|Gerald B. Downes
Assistant Professor of Biology
Ph.D.: Washington University, St.Louis
Development and function of spinal cord networks
Groups of neurons within the spinal cord coordinate the precise movements of locomotive behavior, such as walking or swimming. Our laboratory is interested in the development, organization, and function of these neuronal networks and we use the zebrafish embryo as our model system. The zebrafish embryo has several characteristics that make it particularly well-suited to study spinal cord networks. The embryos demonstrate robust swimming behavior, their spinal cords are relatively simple compared to mammalian spinal cords, the embryos are transparent so spinal cord development can be easily observed, and a large array of genetic resources are available. These features allow us to take an integrated genetic, molecular, cellular, and behavioral approach to study the spinal cord networks that orchestrate locomotive behavior. Since spinal cord organization is broadly conserved among vertebrates, our work holds promise to provide insight into mammalian spinal cords.
One approach we are taking to examine spinal cord networks utilizes zebrafish mutants that demonstrate abnormal locomotive behavior, indicating that they contain spinal cord network defects. Instead of performing the normal left and right tail flips that comprise swimming behavior, one group of mutants exhibit nose to tail compressions, similar to the accordion musical instrument, and another group of mutants demonstrate uncoordinated, spastic behavior. We are currently determining the cellular and molecular defects in these mutants with the goal of identifying the potentially novel genes and neurons required for locomotive behavior. Complementing this approach, we are also examining the organization and function of glycinergic neurotransmission within the zebrafish spinal cord. Glycinergic neurotransmission is essential for normal locomotive behavior, and we are interested in elucidating the multiple roles it plays during the development of spinal cord networks.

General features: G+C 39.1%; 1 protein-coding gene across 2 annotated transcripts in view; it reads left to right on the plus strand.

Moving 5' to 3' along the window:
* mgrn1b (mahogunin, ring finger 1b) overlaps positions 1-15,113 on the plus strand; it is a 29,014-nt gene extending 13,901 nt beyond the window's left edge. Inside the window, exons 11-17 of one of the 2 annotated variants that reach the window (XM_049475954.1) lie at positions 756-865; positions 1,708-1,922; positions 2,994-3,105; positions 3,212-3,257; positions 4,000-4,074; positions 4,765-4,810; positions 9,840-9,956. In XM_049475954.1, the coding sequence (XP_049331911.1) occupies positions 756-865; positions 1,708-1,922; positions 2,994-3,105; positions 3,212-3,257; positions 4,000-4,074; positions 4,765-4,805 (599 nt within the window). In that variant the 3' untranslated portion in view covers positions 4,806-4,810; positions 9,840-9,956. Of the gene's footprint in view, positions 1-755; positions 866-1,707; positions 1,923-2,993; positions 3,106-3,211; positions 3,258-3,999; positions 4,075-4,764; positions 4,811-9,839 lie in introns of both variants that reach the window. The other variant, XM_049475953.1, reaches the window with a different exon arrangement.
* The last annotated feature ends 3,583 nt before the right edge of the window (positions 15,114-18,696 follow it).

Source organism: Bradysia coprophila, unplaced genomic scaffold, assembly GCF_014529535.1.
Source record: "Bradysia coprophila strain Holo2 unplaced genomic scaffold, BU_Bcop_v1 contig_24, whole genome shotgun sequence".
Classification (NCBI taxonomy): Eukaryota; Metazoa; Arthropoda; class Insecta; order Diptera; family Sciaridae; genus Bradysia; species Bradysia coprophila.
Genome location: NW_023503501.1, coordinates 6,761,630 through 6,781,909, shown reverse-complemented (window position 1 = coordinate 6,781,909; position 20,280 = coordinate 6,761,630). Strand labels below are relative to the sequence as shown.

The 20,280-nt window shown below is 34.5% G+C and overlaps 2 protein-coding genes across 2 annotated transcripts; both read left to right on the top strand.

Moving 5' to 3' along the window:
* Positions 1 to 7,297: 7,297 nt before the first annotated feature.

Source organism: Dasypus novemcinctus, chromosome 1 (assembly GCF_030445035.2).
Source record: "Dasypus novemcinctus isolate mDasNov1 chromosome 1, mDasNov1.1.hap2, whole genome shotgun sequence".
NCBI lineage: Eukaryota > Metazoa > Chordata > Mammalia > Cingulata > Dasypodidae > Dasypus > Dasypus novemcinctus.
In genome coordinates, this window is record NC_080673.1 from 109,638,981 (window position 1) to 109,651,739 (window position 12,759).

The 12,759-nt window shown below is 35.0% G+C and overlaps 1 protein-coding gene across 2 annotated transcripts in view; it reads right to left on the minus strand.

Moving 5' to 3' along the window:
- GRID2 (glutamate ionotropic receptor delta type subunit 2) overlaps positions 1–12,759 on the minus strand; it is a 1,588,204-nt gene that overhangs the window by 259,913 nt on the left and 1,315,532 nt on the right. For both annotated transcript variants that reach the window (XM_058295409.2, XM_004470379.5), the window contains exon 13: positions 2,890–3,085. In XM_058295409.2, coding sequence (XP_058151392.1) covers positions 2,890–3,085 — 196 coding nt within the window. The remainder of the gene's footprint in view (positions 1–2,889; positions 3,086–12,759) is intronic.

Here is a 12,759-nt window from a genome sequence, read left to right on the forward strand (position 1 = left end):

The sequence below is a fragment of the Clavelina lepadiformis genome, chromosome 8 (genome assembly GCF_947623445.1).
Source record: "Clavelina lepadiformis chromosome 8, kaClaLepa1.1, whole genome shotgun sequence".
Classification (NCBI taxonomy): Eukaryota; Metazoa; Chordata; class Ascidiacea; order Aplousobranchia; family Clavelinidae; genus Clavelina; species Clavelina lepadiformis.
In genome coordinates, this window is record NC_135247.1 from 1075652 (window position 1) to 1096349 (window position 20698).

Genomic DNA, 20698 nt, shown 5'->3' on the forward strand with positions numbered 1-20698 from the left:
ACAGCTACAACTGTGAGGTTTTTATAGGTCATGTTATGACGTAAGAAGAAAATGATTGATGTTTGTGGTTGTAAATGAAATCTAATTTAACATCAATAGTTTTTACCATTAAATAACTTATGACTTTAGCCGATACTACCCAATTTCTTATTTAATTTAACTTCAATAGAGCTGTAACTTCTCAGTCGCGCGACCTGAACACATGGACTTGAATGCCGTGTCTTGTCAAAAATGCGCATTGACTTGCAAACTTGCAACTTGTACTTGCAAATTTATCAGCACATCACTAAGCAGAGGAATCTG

Downes, G.B. and Granato, M. 2005. Supraspinal input is dispensable to generate glycine-mediated locomotive behaviors in the zebrafish embryo. J. Neurobiology . In press.
Hiromi, H., Saint-Amant, L., Downes, G.B. , Cui, W.W., Zhou, W., Granato, M., Kuwada, J.Y. 2005. Zebrafish bandoneon mutants display behavioral defects due to a mutation in the glycine receptor ß subunit. P.N.A.S. 102: 8345-50.
Downes, G.B. and Granato, M. 2004. Acetylcholinesterase function is dispensable for neurite growth but is critical for neuromuscular synapse stability. Developmental Biology 270: 232-45.
Downes, G.B. , Waterbury, J.A., and Granato, M. 2002. Rapid in vivo labeling of identified zebrafish neurons. Genesis 34: 196-202.
Downes, G.B. and Gautam, N. The G protein subunit gene families. 1999. Genomics 62: 447-55.
Downes, G.B. , Gilbert, D.J., Copeland, N.G., Gautam, N. and Jenkins, N.A. 1999. Chromosomal mapping of five mouse G protein ? subunits. Genomics 57: 173-6.
Downes, G.B. , Copeland, N., Jenkins, N.A., and Gautam, N. 1998. Structure And mapping of the G protein ?3 subunit gene and a divergently transcribed novel gene, Gng3lg. Genomics 15: 220-30.
Gautam, N., Downes, G.B. , Yan, K., and Kisselev, O. 1998. The G protein ß? complex. Cell Signal . 10: 447-55.